A sign at Coors Field in Denver before a Colorado Rockies game on May 13. (David Zalubowski/AP)

“I would say the majority are 65 and older that we got a good response from, and we homed in on them and made sure it is available here,” Weldon said. But beyond that group, she added, even convincing health care workers to be vaccinated has been difficult.

Many communities across the country still fit the Linn/Livingston mold: relatively low immunity from prior exposure combined with relatively low vaccination rates. In a world without masks or social distancing, they remain at risk.

“When people say why [is this happening], my first comment or thought is, ‘You wouldn’t be having this problem if you had gotten a shot,’” Weldon said.

The situation in Mesa County, Colo., meanwhile, illustrates a slightly different threat. There, COVID-19 has surged before, and today’s average daily case count (33 per every 100,000 residents) is about one-quarter as high as November’s peak. But even that number is nearly seven times the current national average, and prior to Memorial Day, it had increased by 30 percent over the previous two weeks.

Why? It might have to do with a discovery local officials made in early May: that the highly contagious COVID-19 variant behind India’s deadly spring outbreak has now started to spread in Mesa County, which includes the city of Grand Junction.

As with all COVID variants, the approved vaccines offer near-perfect protection against B.1.617.2. But just 33 percent of Mesa County residents are fully vaccinated.

“Of those 20 [B.1.617.2 cases] that we know about, all but two were not vaccinated — and the two that were only had one of the two vaccinations,” Jeff Kuhr, executive director of Mesa County Public Health, told Colorado Public Radio on May 18.

“That really is the key here,” Denver physician and medical journalist Dr. Dave Hnida recently explained. “This is a more contagious strain. … If you do not get a vaccine, you are unprotected.”

A commuter receives a shot of the Johnson & Johnson vaccine for the coronavirus disease (COVID-19) during the opening of MTA's public vaccination program at a subway station in the Brooklyn borough of New York City on May 12, 2021. (Brendan McDermid/Reuters)
A commuter receives a shot of the Johnson & Johnson vaccine at a subway station in Brooklyn on May 12 as part of a public vaccination program. (Brendan McDermid/Reuters)

Across Colorado, the numbers tell a clear story about who’s getting sick and who isn’t. According to another CPR report published Tuesday, about 500 people remain hospitalized statewide with COVID-19 — and “almost all of them … are unvaccinated.” Likewise, CPR reported that “doctors in hospitals treating COVID-19 patients in the state can’t recall a single death of a vaccinated person.” And when the Colorado health department recently plotted both COVID-19 cases and hospitalizations against vaccinations, county by county, it found that “Denver area and mountain counties with higher vaccination rates [are] seeing fewer cases and hospitalizations” — while “more people are still getting sick and hospitalized due to the virus” in “counties like El Paso, Pueblo, Weld and Mesa [that] have recorded fewer vaccinations per capita.”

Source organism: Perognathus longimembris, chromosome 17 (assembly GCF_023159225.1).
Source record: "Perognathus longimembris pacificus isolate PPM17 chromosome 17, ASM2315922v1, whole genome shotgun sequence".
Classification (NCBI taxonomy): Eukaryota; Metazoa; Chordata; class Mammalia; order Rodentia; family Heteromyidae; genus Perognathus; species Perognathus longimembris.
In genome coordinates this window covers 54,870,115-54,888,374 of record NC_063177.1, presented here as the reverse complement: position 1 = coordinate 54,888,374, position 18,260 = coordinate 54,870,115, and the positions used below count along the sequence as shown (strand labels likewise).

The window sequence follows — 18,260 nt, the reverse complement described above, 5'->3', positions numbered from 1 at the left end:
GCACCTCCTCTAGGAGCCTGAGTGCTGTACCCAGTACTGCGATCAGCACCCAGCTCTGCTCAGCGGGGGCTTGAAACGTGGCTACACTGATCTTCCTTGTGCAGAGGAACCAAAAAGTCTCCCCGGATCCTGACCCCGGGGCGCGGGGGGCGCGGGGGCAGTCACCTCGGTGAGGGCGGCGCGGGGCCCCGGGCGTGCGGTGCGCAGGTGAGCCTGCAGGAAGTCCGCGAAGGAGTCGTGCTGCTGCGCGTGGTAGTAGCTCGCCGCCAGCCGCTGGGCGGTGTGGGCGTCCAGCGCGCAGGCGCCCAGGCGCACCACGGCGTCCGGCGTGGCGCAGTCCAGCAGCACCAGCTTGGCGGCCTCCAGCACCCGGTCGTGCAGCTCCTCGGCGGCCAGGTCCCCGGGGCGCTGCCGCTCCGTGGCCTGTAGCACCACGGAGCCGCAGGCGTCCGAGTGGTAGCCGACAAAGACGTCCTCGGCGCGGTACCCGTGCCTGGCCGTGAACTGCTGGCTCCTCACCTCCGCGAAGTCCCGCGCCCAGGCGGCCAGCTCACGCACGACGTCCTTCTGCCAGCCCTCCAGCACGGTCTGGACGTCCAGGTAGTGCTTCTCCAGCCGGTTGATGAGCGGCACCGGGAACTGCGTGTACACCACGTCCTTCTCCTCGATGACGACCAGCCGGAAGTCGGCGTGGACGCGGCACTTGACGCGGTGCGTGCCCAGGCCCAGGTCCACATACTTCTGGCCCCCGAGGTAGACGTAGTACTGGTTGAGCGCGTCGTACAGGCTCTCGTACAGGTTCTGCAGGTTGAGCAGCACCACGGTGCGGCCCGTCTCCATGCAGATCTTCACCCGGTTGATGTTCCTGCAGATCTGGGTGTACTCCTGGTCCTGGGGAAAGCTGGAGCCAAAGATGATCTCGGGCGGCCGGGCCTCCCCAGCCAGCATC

National numbers follow the same pattern. A recent analysis by the Washington Post, for instance, found that unvaccinated Americans are being hospitalized and dying with COVID-19 at significantly higher rates than Americans overall; in several states, the virus is spreading as fast among the unvaccinated as it did during the winter surge.

To be sure, the scale of the threat is much smaller than it was back then. Linn and Livingston counties are currently averaging roughly 20 new COVID cases per day; Mesa is averaging 50. These aren’t the sort of huge outbreaks that devastated, say, Los Angeles over the holidays. More than 165 million Americans have been vaccinated, including 86 percent of seniors (i.e., the people who are most likely to get seriously ill or die from COVID). The more people who have immunity, the harder it gets for the virus to find its next host; in effect, vaccinated Americans are protecting unvaccinated Americans from themselves.

That will continue to be the case. But who knows how much protection other people’s immunity will provide when new variants emerge, or when the weather drives less vaccinated communities indoors? Will new clusters like Linn and Livingston and Mesa crop up? Will sickness and death follow?

People wait for coronavirus disease (COVID-19) vaccinations, in Los Angeles, California on April 12, 2021. (Lucy Nicholson/Reuters)
People wait in line for COVID vaccinations in Los Angeles in April. (Lucy Nicholson/Reuters)

When it comes to COVID, each statistic — however small — represents another human life. Last week in Mesa County, a child died after testing positive for the B.1.617.2 variant — the county’s first pediatric COVID death to date. According to Mesa County Public Health, the child was hospitalized before her age group was eligible to receive the vaccine — and after contracting COVID from a family member.

Was that relative vaccinated? Would that child still be alive if they had been? What about the 500 other people nationwide who will have died of COVID today, and tomorrow, and the day after?

For most Americans, vaccinated and unvaccinated, normal life will resume in the weeks and months ahead, if it hasn’t already. The difference is that even though we now have the power to prevent nearly all sickness and death, unvaccinated Americans will be choosing to live with some degree of it.